USA Today, March 6, 2007
Home for the least loved: Ranch for abused, disabled animals runs on dedication.
By Sharon L. Peters, Special for USA TODAY
On any given winter morning, Alayne Marker says, the scene at her Rocky Mountain ranch is much the same.
Babe the black German shepherd runs full throttle, slamming through chest-high snow in search of the toy she left outside last night. Two Labs, Luke and Allie, engage in a rambunctious wrestling match. Nearby, Levi, a chow/Lab mix, coaxes Patti, the shepherd mix, and Cedar, a husky mix, into a romp. All the animals in the snow-day antics are fit and confident. They’re also all blind. All except Allie. She has cerebellar hypoplasia, which affects coordination and balance and knocks her off course sometimes.
The six are among the residents of the Rolling Dog Sanctuary in Ovando, Mont., home to 80 dogs, cats and horses, most of them disabled — blind, deaf, three-legged, neurologically damaged — often through abuse or neglect.
“They don’t see themselves as physically limited,” says Marker, who with her husband, Steve Smith, founded the non-profit sanctuary six years ago. “They adapt and they have fun and they are an inspiration every day.”
There’s Spinner, the blind and deaf husky mix, who seems to have developed an extra sense for navigating through life and finding a pal to curl up with; Cody, the three-legged Lab mix who survived being hit by a car, an amputation and cancer and now plays kamikaze dive-bomb games with the other dogs; and Dusty the husky, a former lead sled dog who became useless to his owner when he went blind.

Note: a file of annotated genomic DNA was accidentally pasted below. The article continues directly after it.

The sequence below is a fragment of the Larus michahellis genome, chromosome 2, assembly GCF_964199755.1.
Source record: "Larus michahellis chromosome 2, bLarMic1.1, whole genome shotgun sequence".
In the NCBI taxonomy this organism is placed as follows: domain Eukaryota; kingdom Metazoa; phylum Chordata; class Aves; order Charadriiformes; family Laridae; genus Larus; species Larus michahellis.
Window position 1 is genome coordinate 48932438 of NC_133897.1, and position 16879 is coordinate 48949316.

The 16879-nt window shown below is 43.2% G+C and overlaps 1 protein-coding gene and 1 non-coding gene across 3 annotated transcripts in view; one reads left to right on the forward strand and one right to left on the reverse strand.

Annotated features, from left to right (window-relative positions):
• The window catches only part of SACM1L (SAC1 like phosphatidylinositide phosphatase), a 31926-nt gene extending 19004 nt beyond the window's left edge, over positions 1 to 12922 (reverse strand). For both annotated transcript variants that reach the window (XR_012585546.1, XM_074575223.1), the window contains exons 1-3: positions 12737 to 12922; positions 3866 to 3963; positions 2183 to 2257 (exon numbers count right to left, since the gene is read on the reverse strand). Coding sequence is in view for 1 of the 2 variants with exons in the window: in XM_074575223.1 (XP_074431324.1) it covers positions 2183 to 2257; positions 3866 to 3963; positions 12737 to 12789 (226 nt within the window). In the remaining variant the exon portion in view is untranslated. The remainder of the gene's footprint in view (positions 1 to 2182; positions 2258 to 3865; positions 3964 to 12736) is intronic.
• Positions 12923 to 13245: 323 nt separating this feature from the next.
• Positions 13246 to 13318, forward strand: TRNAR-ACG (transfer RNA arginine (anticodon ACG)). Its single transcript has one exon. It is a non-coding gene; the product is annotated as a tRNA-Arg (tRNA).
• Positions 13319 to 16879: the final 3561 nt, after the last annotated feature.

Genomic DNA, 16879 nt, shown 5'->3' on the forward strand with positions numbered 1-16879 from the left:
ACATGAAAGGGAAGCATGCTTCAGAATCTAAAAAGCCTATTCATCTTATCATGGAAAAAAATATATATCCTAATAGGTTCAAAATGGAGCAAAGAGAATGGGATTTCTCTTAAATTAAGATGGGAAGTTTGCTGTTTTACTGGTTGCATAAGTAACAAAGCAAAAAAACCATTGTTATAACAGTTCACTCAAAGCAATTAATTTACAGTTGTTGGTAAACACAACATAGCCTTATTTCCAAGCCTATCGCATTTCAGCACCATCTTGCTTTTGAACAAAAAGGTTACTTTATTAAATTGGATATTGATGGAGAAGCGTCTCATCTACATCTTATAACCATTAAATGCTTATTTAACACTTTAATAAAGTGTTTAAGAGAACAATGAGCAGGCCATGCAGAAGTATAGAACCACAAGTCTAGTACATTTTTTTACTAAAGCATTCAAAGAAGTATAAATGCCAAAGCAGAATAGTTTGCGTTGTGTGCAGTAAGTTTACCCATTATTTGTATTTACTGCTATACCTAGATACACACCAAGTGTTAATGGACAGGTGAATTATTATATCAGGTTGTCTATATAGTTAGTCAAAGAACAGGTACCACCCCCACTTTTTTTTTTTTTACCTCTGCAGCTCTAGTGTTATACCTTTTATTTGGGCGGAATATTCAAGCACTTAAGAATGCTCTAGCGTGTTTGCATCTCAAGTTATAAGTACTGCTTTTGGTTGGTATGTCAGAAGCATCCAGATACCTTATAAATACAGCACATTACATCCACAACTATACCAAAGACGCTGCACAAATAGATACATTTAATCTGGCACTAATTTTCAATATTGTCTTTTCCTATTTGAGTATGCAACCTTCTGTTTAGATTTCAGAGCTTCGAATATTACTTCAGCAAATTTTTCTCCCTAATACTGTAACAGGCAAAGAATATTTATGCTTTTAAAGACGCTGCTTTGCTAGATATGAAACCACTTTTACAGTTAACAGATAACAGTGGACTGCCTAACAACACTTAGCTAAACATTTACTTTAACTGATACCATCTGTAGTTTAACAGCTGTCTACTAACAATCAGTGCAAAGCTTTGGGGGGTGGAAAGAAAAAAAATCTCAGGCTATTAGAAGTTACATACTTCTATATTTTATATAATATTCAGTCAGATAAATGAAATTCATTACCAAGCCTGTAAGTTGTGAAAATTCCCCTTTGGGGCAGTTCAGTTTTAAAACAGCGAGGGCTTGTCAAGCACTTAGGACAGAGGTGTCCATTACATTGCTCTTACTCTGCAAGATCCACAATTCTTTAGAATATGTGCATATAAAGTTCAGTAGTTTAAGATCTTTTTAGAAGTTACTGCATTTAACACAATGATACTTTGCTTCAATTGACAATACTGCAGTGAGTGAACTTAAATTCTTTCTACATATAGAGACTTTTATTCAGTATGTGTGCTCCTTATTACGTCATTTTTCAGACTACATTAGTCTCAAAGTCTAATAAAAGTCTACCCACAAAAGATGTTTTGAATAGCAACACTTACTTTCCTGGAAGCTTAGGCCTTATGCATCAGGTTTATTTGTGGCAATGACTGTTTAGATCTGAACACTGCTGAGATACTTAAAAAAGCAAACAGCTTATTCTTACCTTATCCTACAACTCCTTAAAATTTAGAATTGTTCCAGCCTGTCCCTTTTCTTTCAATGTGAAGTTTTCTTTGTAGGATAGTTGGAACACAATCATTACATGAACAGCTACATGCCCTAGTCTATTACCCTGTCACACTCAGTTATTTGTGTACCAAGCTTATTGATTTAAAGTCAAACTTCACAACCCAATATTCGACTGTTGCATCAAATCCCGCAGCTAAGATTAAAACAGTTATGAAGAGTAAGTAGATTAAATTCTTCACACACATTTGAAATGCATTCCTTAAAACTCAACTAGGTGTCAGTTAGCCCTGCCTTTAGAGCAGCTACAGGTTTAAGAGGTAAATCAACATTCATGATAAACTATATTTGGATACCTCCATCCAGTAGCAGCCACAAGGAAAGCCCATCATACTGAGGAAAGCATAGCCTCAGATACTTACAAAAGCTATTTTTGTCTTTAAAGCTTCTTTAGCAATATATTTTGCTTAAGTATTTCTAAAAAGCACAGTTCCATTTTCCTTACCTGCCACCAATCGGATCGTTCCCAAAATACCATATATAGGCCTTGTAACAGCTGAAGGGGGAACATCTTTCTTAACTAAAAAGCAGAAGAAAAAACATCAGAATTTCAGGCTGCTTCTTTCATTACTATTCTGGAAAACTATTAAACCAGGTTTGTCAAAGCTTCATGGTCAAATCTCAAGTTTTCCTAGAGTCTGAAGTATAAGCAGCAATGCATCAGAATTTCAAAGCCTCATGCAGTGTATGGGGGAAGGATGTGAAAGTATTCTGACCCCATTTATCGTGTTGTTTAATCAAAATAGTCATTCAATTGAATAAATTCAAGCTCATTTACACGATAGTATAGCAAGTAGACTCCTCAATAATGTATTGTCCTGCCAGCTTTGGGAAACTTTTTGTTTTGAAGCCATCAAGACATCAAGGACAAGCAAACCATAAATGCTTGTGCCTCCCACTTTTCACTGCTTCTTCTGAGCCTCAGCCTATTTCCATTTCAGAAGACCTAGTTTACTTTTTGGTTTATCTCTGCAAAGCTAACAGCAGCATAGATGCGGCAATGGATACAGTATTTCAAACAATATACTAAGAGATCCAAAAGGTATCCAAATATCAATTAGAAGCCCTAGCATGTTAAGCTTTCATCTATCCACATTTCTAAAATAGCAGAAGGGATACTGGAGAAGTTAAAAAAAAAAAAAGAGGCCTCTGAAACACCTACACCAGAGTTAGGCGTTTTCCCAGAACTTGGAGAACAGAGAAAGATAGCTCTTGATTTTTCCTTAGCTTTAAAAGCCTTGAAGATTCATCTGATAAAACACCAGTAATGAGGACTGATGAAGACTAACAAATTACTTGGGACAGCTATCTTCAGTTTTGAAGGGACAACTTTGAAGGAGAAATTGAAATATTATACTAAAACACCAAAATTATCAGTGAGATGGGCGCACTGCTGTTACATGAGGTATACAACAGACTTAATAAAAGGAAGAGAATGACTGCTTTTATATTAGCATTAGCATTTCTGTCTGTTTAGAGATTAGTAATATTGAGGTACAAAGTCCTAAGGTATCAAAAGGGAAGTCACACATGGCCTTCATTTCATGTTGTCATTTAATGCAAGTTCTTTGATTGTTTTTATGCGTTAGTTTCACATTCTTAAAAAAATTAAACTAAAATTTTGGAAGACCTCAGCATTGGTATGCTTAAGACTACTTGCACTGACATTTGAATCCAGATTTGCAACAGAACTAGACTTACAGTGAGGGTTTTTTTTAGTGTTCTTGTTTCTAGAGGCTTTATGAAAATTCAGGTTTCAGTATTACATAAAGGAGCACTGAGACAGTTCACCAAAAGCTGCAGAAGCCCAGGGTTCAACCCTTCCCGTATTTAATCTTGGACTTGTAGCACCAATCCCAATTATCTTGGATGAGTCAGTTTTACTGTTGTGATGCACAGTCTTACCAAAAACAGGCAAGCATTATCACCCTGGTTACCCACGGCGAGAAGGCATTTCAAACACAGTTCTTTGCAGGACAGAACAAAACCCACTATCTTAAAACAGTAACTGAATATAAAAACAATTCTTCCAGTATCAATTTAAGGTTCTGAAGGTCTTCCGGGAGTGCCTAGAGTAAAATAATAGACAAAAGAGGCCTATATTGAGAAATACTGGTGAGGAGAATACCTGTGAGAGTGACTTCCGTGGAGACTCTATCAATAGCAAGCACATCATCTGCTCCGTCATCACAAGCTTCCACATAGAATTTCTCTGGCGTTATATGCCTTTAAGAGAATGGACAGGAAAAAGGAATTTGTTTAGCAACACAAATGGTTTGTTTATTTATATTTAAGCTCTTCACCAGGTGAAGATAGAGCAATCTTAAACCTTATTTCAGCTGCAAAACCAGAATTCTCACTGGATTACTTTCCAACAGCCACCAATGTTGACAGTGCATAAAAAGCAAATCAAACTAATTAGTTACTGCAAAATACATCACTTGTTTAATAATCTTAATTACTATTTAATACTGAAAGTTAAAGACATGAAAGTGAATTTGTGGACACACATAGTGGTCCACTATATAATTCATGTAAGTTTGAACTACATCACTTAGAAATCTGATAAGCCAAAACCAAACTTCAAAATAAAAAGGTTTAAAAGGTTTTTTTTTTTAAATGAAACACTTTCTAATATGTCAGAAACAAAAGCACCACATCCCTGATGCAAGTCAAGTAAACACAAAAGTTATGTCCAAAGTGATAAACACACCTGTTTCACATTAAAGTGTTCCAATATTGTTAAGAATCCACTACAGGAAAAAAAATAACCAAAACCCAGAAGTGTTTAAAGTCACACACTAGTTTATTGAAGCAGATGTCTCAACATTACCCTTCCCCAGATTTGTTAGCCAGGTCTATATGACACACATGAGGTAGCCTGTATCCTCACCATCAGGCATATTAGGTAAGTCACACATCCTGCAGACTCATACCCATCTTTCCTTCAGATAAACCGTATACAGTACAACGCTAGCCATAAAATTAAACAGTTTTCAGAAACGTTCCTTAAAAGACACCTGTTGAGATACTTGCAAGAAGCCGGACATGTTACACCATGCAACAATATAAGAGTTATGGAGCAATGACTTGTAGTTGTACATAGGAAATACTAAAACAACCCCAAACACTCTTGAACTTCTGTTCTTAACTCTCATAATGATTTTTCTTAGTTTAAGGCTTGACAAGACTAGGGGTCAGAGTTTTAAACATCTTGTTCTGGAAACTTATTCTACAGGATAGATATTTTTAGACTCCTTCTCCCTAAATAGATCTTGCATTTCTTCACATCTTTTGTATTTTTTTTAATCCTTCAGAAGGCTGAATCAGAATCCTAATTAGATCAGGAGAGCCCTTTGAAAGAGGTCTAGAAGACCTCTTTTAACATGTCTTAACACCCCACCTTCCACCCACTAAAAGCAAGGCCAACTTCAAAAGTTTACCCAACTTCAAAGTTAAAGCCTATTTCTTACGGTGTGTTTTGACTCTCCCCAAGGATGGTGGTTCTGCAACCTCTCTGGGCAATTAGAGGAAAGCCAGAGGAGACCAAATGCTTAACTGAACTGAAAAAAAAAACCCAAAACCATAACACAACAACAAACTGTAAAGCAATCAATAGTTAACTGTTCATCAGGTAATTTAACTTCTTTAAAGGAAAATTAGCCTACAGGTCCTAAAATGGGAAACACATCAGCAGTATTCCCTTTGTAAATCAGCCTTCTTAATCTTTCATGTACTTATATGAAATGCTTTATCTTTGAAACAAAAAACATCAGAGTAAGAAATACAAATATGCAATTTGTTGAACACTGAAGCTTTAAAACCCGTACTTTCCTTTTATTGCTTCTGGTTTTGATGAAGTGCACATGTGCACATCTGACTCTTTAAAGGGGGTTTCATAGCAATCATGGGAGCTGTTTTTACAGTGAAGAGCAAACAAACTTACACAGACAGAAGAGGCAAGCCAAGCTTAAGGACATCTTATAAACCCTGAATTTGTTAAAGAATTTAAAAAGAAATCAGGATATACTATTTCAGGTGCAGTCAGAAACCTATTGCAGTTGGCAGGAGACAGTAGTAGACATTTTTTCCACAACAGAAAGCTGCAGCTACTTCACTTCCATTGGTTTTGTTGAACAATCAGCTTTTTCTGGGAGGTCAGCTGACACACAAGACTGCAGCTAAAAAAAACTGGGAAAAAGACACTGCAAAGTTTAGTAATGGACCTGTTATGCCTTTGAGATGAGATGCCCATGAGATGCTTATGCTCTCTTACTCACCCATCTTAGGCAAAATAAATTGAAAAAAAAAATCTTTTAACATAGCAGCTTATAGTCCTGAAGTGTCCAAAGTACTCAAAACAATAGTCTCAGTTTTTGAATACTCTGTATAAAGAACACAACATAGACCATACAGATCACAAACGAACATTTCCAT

Ours are animals that were certain to be euthanized, or, in the horses’ cases, wind up in the slaughterhouse, but someone special saw them, stepped in and contacted us,” Marker says.
On paper, the founders of the non-profit sanctuary seem an unlikely pair for this endeavor. She’s a lawyer who spent years hauling down big bucks at Boeing in Seattle; he grew up abroad, a foreign-service brat who continued the family tradition, serving in Venezuela, Nigeria and Sri Lanka before leaving the corps and becoming a well-compensated Boeing exec.
They met in 1994, not at work but in a park when her dog began following him as he jogged past. Soon they married and gradually began caring for rescued dogs, adding to the six cats from Sri Lanka he had transported back to the USA.
While on vacation in 1998, they fell in love with the Blackfoot River Valley in remote northwestern Montana, a high-plains grassland where cottonwoods, aspen and sagebrush flourish in summer, and where in winter the snow, often 3 feet deep, is whipped into white-outs by the harsh, sub-zero winds.
They bought 160 acres, put a 1,400-square-foot modular house on it and figured they’d save a stash, take early retirement in 15 years and establish a little sanctuary there for discarded animals.
But once their hearts were committed, they concluded, “it shouldn’t be about our convenience but about the animals’ needs,” Marker says.
So in 2000, they quit their jobs, moved east and within days had their first official sanctuary rescue. A delivery woman spoke of a quarter horse blinded by training abuse. Nina, a pretty chestnut, arrived soon thereafter. Every month additional animals arrived. The horses are housed in solid little barns, the dogs and cats in heated sleeping cabins with cots.